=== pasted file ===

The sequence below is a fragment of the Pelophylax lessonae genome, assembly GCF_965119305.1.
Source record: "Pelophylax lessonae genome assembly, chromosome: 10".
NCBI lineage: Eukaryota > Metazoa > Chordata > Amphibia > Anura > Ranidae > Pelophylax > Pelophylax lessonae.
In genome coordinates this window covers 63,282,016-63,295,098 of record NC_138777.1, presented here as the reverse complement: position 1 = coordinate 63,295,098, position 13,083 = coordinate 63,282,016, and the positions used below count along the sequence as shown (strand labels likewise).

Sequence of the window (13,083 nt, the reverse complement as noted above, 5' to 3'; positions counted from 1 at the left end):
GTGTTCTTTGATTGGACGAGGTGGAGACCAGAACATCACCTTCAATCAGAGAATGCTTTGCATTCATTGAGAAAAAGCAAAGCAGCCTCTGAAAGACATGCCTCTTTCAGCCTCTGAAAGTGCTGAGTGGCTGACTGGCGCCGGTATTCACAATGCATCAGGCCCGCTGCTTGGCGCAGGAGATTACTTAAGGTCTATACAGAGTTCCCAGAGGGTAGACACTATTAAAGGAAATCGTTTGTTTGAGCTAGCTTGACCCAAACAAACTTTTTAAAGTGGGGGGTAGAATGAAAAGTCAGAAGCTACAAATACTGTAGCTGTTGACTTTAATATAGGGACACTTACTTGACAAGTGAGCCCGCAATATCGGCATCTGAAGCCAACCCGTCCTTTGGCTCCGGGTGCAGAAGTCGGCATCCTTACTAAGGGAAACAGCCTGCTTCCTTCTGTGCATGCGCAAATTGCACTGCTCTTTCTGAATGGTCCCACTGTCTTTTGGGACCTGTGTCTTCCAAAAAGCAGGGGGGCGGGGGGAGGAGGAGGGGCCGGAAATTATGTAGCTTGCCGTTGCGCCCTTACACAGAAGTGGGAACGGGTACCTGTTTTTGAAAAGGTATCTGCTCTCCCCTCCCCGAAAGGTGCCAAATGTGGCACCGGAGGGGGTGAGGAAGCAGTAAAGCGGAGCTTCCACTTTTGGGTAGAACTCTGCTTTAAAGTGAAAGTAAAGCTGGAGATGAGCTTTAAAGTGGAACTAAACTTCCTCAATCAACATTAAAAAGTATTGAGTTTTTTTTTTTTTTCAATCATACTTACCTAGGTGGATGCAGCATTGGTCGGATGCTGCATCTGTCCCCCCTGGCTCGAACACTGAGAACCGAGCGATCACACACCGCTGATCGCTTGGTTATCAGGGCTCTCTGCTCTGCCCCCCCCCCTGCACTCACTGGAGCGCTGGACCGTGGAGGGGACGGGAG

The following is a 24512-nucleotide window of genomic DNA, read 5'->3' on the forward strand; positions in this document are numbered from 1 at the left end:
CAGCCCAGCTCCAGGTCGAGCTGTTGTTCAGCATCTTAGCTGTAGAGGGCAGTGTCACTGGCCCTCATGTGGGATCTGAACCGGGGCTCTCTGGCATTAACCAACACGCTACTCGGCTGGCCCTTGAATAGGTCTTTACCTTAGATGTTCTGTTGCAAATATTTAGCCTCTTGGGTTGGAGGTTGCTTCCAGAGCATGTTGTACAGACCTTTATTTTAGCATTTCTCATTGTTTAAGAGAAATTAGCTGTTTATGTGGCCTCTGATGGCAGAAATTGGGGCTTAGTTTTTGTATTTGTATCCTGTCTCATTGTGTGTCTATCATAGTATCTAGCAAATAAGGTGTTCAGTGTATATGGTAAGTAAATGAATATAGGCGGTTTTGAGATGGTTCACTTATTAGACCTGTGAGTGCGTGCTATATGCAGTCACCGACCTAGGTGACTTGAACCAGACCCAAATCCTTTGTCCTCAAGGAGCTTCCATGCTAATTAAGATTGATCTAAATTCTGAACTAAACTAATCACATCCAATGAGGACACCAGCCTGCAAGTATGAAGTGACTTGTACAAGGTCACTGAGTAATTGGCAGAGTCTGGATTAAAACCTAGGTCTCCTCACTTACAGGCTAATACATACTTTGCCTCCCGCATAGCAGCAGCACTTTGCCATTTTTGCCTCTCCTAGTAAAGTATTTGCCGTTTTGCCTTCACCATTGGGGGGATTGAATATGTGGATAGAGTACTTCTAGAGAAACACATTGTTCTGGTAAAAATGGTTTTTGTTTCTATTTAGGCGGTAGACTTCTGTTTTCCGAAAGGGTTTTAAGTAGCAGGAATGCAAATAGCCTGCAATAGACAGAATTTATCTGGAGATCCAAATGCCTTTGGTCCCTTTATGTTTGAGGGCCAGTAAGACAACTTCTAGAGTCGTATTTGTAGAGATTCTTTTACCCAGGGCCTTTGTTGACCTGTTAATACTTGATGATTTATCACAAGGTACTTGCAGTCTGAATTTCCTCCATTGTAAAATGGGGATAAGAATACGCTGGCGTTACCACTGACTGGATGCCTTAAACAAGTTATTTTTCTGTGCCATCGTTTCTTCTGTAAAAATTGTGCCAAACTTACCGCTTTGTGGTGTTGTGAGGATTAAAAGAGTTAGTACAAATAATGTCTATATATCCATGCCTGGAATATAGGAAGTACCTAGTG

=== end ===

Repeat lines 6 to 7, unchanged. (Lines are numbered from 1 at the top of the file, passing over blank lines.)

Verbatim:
GTGTTCTTTGATTGGACGAGGTGGAGACCAGAACATCACCTTCAATCAGAGAATGCTTTGCATTCATTGAGAAAAAGCAAAGCAGCCTCTGAAAGACATGCCTCTTTCAGCCTCTGAAAGTGCTGAGTGGCTGACTGGCGCCGGTATTCACAATGCATCAGGCCCGCTGCTTGGCGCAGGAGATTACTTAAGGTCTATACAGAGTTCCCAGAGGGTAGACACTATTAAAGGAAATCGTTTGTTTGAGCTAGCTTGACCCAAACAAACTTTTTAAAGTGGGGGGTAGAATGAAAAGTCAGAAGCTACAAATACTGTAGCTGTTGACTTTAATATAGGGACACTTACTTGACAAGTGAGCCCGCAATATCGGCATCTGAAGCCAACCCGTCCTTTGGCTCCGGGTGCAGAAGTCGGCATCCTTACTAAGGGAAACAGCCTGCTTCCTTCTGTGCATGCGCAAATTGCACTGCTCTTTCTGAATGGTCCCACTGTCTTTTGGGACCTGTGTCTTCCAAAAAGCAGGGGGGCGGGGGGAGGAGGAGGGGCCGGAAATTATGTAGCTTGCCGTTGCGCCCTTACACAGAAGTGGGAACGGGTACCTGTTTTTGAAAAGGTATCTGCTCTCCCCTCCCCGAAAGGTGCCAAATGTGGCACCGGAGGGGGTGAGGAAGCAGTAAAGCGGAGCTTCCACTTTTGGGTAGAACTCTGCTTTAAAGTGAAAGTAAAGCTGGAGATGAGCTTTAAAGTGGAACTAAACTTCCTCAATCAACATTAAAAAGTATTGAGTTTTTTTTTTTTTTCAATCATACTTACCTAGGTGGATGCAGCATTGGTCGGATGCTGCATCTGTCCCCCCTGGCTCGAACACTGAGAACCGAGCGATCACACACCGCTGATCGCTTGGTTATCAGGGCTCTCTGCTCTGCCCCCCCCCCTGCACTCACTGGAGCGCTGGACCGTGGAGGGGACGGGAG

The following is a 24512-nucleotide window of genomic DNA, read 5'->3' on the forward strand; positions in this document are numbered from 1 at the left end: